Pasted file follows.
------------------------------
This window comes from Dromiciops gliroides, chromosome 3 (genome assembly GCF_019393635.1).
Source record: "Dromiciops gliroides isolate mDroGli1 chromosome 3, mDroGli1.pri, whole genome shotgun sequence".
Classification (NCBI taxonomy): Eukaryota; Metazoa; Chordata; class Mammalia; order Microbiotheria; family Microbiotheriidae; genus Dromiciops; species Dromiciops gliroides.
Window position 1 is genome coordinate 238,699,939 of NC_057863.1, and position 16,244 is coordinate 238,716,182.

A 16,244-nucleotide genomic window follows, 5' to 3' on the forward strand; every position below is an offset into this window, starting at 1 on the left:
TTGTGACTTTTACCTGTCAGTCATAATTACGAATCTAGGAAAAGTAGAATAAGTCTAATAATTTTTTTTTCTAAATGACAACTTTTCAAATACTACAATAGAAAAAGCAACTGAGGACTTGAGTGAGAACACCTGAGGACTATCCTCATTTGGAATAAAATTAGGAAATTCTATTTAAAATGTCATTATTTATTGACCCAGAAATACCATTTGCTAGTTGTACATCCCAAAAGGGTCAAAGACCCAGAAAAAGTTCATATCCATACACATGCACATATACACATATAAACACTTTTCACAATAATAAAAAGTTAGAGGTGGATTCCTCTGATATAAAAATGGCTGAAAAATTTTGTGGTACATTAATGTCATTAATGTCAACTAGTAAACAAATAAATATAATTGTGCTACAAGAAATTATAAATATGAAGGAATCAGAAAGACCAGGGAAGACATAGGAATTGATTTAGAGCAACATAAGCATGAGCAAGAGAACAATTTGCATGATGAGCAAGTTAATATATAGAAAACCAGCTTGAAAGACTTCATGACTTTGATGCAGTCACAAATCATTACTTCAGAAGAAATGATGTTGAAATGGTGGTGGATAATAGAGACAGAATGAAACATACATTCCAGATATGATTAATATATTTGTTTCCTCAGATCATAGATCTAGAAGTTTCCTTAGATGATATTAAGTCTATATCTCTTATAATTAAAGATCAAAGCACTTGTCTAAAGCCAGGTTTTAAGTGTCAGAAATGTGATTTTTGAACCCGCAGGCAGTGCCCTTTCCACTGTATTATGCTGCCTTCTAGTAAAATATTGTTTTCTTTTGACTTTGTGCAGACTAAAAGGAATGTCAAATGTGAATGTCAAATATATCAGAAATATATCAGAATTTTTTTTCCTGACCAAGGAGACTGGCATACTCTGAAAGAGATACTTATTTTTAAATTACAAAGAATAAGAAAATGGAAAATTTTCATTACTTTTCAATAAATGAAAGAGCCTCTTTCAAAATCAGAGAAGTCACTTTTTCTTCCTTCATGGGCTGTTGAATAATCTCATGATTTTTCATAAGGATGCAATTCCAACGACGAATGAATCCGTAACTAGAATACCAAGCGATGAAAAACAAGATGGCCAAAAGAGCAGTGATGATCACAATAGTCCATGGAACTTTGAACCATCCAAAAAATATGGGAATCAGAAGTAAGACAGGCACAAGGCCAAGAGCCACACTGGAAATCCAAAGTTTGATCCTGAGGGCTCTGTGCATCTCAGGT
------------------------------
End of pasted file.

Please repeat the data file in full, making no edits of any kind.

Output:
This window comes from Dromiciops gliroides, chromosome 3 (genome assembly GCF_019393635.1).
Source record: "Dromiciops gliroides isolate mDroGli1 chromosome 3, mDroGli1.pri, whole genome shotgun sequence".
Classification (NCBI taxonomy): Eukaryota; Metazoa; Chordata; class Mammalia; order Microbiotheria; family Microbiotheriidae; genus Dromiciops; species Dromiciops gliroides.
Window position 1 is genome coordinate 238,699,939 of NC_057863.1, and position 16,244 is coordinate 238,716,182.

A 16,244-nucleotide genomic window follows, 5' to 3' on the forward strand; every position below is an offset into this window, starting at 1 on the left:
TTGTGACTTTTACCTGTCAGTCATAATTACGAATCTAGGAAAAGTAGAATAAGTCTAATAATTTTTTTTTCTAAATGACAACTTTTCAAATACTACAATAGAAAAAGCAACTGAGGACTTGAGTGAGAACACCTGAGGACTATCCTCATTTGGAATAAAATTAGGAAATTCTATTTAAAATGTCATTATTTATTGACCCAGAAATACCATTTGCTAGTTGTACATCCCAAAAGGGTCAAAGACCCAGAAAAAGTTCATATCCATACACATGCACATATACACATATAAACACTTTTCACAATAATAAAAAGTTAGAGGTGGATTCCTCTGATATAAAAATGGCTGAAAAATTTTGTGGTACATTAATGTCATTAATGTCAACTAGTAAACAAATAAATATAATTGTGCTACAAGAAATTATAAATATGAAGGAATCAGAAAGACCAGGGAAGACATAGGAATTGATTTAGAGCAACATAAGCATGAGCAAGAGAACAATTTGCATGATGAGCAAGTTAATATATAGAAAACCAGCTTGAAAGACTTCATGACTTTGATGCAGTCACAAATCATTACTTCAGAAGAAATGATGTTGAAATGGTGGTGGATAATAGAGACAGAATGAAACATACATTCCAGATATGATTAATATATTTGTTTCCTCAGATCATAGATCTAGAAGTTTCCTTAGATGATATTAAGTCTATATCTCTTATAATTAAAGATCAAAGCACTTGTCTAAAGCCAGGTTTTAAGTGTCAGAAATGTGATTTTTGAACCCGCAGGCAGTGCCCTTTCCACTGTATTATGCTGCCTTCTAGTAAAATATTGTTTTCTTTTGACTTTGTGCAGACTAAAAGGAATGTCAAATGTGAATGTCAAATATATCAGAAATATATCAGAATTTTTTTTCCTGACCAAGGAGACTGGCATACTCTGAAAGAGATACTTATTTTTAAATTACAAAGAATAAGAAAATGGAAAATTTTCATTACTTTTCAATAAATGAAAGAGCCTCTTTCAAAATCAGAGAAGTCACTTTTTCTTCCTTCATGGGCTGTTGAATAATCTCATGATTTTTCATAAGGATGCAATTCCAACGACGAATGAATCCGTAACTAGAATACCAAGCGATGAAAAACAAGATGGCCAAAAGAGCAGTGATGATCACAATAGTCCATGGAACTTTGAACCATCCAAAAAATATGGGAATCAGAAGTAAGACAGGCACAAGGCCAAGAGCCACACTGGAAATCCAAAGTTTGATCCTGAGGGCTCTGTGCATCTCAGGT